2

How can you get the hostname of a server given a CNAME (canonical name) in Java?

The example would be that I have the CNAME "xyz" but I want to get the associated hostname "myhost".

I tried using java.net.InetAddress.getHostName() but it just returned the CNAME that I was giving.

For example:

String myCNAME = "xyz";
InetAddress inetAddress = InetAddress.getByName(myCNAME);
System.out.printf("My hostname = '%s'", inetAddress.getHostName());

Just returns the given CNAME:

My hostname = 'xyz'

Instead I want to get the hostname "myhost".

3

Use java.net.InetAddress.getCanonicalHostName() to get the server hostname if you have the CNAME.

http://download.java.net/jdk7/archive/b123/docs/api/java/net/InetAddress.html#getCanonicalHostName()

Example:

String myCNAME = "xyz";
InetAddress inetAddress = InetAddress.getByName(myCNAME);
System.out.printf("My hostname = '%s'", inetAddress.getCanonicalHostName());

Output:

My hostname = 'myhost.example.com'

Note: This will return the FQDN so you will also get the "example.com" of "myhost.example.com".

3

Java comes with an included DNS client, but it's unfortunately not very well documented and not very visible when you search the web for things like "Java DNS". The following snippet uses Java's built-in DNS client to resolve a CNAME record:

Properties env = new Properties();
env.put(Context.INITIAL_CONTEXT_FACTORY, "com.sun.jndi.dns.DnsContextFactory");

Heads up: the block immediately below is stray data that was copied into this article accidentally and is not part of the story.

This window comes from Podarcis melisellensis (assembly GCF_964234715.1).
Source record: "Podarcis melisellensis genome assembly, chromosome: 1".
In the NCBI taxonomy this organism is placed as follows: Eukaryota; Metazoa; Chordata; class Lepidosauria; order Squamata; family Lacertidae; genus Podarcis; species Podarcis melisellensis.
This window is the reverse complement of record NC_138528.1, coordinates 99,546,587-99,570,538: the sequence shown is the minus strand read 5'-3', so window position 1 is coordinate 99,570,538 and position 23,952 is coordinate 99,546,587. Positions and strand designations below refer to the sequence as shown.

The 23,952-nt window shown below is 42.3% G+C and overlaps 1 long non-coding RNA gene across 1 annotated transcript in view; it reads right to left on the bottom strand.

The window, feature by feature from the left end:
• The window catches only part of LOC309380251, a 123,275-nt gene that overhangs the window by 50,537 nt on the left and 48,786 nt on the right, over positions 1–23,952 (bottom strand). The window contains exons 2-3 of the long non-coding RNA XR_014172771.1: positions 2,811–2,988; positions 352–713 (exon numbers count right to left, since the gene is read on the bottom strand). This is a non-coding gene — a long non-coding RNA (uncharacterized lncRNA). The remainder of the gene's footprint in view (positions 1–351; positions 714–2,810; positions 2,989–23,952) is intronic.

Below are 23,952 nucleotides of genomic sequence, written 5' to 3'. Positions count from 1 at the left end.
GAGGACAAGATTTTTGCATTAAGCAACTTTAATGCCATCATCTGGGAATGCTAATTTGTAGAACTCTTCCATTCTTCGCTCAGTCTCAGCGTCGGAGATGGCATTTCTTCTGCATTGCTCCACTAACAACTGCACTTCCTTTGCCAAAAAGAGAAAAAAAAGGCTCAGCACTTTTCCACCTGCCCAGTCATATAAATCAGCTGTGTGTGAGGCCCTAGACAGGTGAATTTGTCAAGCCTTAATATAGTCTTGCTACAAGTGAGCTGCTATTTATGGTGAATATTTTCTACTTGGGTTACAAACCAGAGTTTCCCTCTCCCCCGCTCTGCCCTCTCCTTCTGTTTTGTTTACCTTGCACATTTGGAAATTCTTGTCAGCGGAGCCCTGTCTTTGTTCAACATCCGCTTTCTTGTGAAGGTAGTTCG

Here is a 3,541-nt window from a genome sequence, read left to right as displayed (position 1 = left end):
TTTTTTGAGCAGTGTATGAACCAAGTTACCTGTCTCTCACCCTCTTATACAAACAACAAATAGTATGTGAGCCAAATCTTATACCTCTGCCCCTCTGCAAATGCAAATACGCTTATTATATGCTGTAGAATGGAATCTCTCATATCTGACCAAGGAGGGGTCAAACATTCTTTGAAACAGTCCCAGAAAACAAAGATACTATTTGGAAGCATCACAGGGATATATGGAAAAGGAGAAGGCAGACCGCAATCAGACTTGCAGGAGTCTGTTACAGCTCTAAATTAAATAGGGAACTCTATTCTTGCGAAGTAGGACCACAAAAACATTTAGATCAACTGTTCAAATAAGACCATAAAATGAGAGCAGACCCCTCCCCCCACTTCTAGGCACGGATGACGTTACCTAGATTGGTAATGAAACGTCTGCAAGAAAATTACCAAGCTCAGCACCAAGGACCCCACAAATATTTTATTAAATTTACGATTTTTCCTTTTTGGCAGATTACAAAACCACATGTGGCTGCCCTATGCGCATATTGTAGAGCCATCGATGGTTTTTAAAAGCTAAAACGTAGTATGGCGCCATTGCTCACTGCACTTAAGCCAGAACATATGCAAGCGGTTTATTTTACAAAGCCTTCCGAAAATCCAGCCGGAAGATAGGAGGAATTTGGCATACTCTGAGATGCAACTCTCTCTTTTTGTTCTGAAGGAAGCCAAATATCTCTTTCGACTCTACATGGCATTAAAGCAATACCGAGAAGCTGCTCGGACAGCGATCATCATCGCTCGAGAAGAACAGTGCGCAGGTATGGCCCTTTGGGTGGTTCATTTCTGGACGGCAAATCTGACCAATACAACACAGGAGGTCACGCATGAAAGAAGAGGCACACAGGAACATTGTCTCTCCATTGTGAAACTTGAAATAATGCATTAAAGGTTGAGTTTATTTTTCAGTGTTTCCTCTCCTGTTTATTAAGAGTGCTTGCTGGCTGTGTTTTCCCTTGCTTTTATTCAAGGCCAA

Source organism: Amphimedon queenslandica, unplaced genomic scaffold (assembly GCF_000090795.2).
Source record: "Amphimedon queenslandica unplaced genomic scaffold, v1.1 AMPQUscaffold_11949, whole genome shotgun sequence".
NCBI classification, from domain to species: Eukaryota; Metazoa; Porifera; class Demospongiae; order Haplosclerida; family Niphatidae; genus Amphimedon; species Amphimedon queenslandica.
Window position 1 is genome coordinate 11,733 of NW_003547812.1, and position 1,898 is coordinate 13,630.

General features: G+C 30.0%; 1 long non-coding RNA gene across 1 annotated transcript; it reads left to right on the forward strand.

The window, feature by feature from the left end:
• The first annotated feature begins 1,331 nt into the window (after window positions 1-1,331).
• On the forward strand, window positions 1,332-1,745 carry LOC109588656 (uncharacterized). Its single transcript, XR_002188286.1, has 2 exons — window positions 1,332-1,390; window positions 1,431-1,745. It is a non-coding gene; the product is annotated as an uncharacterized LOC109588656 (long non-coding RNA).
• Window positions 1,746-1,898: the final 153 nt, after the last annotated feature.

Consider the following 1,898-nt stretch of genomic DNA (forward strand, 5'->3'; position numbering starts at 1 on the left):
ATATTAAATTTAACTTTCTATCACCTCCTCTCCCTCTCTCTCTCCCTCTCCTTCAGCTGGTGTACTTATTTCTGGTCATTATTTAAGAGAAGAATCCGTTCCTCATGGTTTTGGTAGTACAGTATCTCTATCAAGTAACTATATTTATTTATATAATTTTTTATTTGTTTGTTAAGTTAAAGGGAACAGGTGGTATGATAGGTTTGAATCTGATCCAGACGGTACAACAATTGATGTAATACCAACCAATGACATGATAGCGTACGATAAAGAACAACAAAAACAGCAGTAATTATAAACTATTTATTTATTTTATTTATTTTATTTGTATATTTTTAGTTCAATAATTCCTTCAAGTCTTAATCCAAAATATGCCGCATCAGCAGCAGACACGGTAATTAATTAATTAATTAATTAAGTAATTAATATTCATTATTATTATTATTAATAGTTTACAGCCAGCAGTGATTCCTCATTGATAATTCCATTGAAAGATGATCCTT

InitialDirContext idc = new InitialDirContext(env);
Attributes attrs = idc.getAttributes("something.example.com", new String[]{"CNAME"});
Attribute attr = attrs.get("CNAME");
System.out.println(attr.get());

Some (not so great) documentation exists: https://docs.oracle.com/javase/jndi/tutorial/beyond/env/overview.html https://docs.oracle.com/javase/8/docs/technotes/guides/jndi/jndi-dns.html (can't find a newer link for 10+)

The disadvantage of solutions that rely on InetAddress is that they don't consider the CNAME record, but instead perform an A lookup followed by a reverse lookup to get back from the IP to the hostname, but the hostname returned by the reverse lookup is often a different hostname than the hostname that the CNAME lookup actually points at.

Your Answer

By clicking “Post Your Answer”, you agree to our terms of service, privacy policy and cookie policy

Not the answer you're looking for? Browse other questions tagged or ask your own question.